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Jim and Greg are back to answer more of your insightful questions. Today, they tackle the greatness of Thomas Sowell and discuss who the leading conservative thinkers are today. Then they share what messages they would stress if they were ever invited to deliver a commencement address. Finally, they offer insights into what political figures do that immediately raise red flags in their minds.
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Carmen Pate has been very active in ministry and in pro-life activism for many years. As you can hear in the podcast, she is a woman of passion and energy.
But in 2014, Carmen was diagnosed with acute lymphoblastic leukemia and, even after a bone marrow transplant, the cancer has relapsed multiple times.
But even as she battles for her life yet again, Carmen’s faith is an inspiration to many as she travels the halls of her Houston cancer ward encouraging and evangelizing other patients, their families, and the medical staff.
Following a 2018 relapse, Carmen turned her Facebook journal of her cancer fight and trust in God into a book entitled “In Our Weakness, God is Strong.”
In this uplifting podcast, Carmen tells Greg Corombos how her faith prepared her for this grueling health challenge, how she encourages others to prepare before a crisis hits them, and why she feels called to share her faith with those she meets.
Whether a member of the House or Senate, Jim DeMint was known as one of the most conservative lawmakers on Capitol Hill. But what does it mean to be conservative? That’s what DeMint and colleague Rachel Bovard address in their new book “Conservative: What to Keep.”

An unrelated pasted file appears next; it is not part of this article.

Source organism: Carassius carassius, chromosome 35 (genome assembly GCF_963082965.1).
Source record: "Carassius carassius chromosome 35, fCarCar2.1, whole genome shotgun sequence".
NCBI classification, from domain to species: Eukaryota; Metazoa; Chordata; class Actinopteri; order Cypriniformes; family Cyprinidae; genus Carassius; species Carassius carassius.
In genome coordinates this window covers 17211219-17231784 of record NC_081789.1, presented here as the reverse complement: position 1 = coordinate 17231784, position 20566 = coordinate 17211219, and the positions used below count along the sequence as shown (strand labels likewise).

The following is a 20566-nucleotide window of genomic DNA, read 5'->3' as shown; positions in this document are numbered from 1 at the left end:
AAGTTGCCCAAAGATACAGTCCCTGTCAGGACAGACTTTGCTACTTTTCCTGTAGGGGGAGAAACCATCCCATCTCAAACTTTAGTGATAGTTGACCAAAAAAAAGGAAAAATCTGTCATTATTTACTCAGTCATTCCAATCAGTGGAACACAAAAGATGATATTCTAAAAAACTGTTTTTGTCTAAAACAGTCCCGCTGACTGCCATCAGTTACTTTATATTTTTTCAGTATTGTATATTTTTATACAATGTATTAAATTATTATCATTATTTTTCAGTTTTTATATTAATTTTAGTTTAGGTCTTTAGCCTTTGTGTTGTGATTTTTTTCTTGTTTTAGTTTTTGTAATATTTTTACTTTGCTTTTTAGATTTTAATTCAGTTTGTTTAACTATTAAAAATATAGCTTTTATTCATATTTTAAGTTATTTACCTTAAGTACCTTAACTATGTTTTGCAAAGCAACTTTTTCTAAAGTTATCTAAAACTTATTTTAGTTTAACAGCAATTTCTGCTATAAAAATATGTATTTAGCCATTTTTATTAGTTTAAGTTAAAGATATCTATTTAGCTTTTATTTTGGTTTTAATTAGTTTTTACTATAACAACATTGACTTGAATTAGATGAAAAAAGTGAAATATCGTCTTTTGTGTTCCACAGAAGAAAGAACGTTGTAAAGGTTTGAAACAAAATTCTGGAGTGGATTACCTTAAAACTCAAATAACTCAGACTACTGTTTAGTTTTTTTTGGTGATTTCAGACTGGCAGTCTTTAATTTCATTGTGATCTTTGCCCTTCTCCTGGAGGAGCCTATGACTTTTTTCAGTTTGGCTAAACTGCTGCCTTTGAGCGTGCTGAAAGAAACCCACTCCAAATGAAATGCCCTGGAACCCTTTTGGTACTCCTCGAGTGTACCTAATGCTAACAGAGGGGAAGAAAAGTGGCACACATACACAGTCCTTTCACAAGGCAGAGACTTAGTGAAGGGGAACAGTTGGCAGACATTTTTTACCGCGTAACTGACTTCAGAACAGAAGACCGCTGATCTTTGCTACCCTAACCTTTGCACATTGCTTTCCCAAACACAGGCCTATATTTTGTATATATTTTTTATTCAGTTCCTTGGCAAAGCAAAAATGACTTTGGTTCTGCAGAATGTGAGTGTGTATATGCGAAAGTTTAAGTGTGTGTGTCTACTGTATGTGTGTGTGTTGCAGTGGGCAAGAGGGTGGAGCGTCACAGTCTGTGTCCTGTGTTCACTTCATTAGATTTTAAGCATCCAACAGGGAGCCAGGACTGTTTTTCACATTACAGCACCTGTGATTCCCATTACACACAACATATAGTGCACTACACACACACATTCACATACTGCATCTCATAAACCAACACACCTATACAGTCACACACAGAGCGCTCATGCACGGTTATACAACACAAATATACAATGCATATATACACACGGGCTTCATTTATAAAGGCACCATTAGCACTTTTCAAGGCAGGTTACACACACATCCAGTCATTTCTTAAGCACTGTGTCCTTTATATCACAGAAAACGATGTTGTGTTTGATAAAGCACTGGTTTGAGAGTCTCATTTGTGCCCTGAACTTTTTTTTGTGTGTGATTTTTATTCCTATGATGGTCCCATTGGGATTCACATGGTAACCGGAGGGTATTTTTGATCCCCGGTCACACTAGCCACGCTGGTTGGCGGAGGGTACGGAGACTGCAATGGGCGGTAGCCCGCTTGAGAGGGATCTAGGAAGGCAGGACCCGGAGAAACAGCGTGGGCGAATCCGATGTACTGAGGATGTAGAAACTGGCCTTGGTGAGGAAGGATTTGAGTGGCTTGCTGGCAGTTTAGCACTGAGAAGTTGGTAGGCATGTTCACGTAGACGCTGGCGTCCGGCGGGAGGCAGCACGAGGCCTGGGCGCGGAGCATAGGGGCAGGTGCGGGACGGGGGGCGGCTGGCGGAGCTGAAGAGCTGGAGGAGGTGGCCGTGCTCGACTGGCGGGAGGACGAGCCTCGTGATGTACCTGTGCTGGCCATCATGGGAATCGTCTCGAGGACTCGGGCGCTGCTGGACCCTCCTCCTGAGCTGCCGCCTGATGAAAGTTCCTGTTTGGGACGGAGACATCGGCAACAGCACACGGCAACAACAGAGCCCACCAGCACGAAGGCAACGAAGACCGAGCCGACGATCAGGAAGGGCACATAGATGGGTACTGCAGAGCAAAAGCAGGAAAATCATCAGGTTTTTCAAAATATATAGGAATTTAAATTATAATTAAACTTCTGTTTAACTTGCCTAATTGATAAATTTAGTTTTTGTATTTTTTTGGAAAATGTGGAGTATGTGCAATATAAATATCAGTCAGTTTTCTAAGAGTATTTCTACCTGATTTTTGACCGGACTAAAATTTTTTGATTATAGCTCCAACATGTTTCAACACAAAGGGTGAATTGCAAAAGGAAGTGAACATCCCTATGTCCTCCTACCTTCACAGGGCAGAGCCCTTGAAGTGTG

In an interview with Greg Corombos, DeMint explains that conservative means keeping what works best for people.
“It’s keeping our covenants, keeping our faith. It’s keeping our differences, keeping our republic, which is the decentralized idea that our founders. (It also means) keeping our traditions and keeping our land of opportunities which is all about free market economics,” said DeMint.
Listen to the first part of the conversation in the this podcast as DeMint also discusses why progressives see religion as a threat to their political agenda, how politics is becoming a religion to many, and how to defend capitalism at a time when it is constantly labeled a system of greed and selfishness.
2018 brought us many headlines, including the sad news of the deaths of many famous people. In this section, we will remember key figures in politics, media, sports and beyond.
Our list includes a renowned evangelist, a president and first lady, and a famous senator. We also look back at the lives of those we came to know on cable news and in newspapers and who thrilled us on the field and on the court.
Listen to the full podcast to hear our tributes to prominent figures all these areas and do not miss our other podcast remembering those we lost in music, television, film and beyond.
Black Americans can escape the cycle of failed schools, rampant poverty, and government dependence if America as a whole embraces the proven values that made our nation the envy of the world, according to a new report from the conservative Project 21 Black Leadership Network.
Entitled “Blueprint for a Better Deal for Black America,” the report offers 57 proposals in ten different policy areas that Project 21 believes would lead to a thriving U.S. and a resurgent black community.
The proposals range from taxes to criminal justice reform to relations between police and local communities, but education is central to the goal of lifting black families to stability and prosperity.